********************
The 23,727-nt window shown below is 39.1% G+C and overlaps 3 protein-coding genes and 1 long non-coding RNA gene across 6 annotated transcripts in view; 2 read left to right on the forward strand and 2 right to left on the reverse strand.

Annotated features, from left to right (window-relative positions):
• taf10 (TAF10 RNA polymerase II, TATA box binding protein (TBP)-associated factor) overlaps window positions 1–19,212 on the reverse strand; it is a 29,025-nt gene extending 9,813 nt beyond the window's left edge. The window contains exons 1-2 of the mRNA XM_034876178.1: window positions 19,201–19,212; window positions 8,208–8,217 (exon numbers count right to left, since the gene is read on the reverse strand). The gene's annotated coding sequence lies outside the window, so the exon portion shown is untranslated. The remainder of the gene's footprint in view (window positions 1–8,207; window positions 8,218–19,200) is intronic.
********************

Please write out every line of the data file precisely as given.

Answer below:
The 23,727-nt window shown below is 39.1% G+C and overlaps 3 protein-coding genes and 1 long non-coding RNA gene across 6 annotated transcripts in view; 2 read left to right on the forward strand and 2 right to left on the reverse strand.

Annotated features, from left to right (window-relative positions):
• taf10 (TAF10 RNA polymerase II, TATA box binding protein (TBP)-associated factor) overlaps window positions 1–19,212 on the reverse strand; it is a 29,025-nt gene extending 9,813 nt beyond the window's left edge. The window contains exons 1-2 of the mRNA XM_034876178.1: window positions 19,201–19,212; window positions 8,208–8,217 (exon numbers count right to left, since the gene is read on the reverse strand). The gene's annotated coding sequence lies outside the window, so the exon portion shown is untranslated. The remainder of the gene's footprint in view (window positions 1–8,207; window positions 8,218–19,200) is intronic.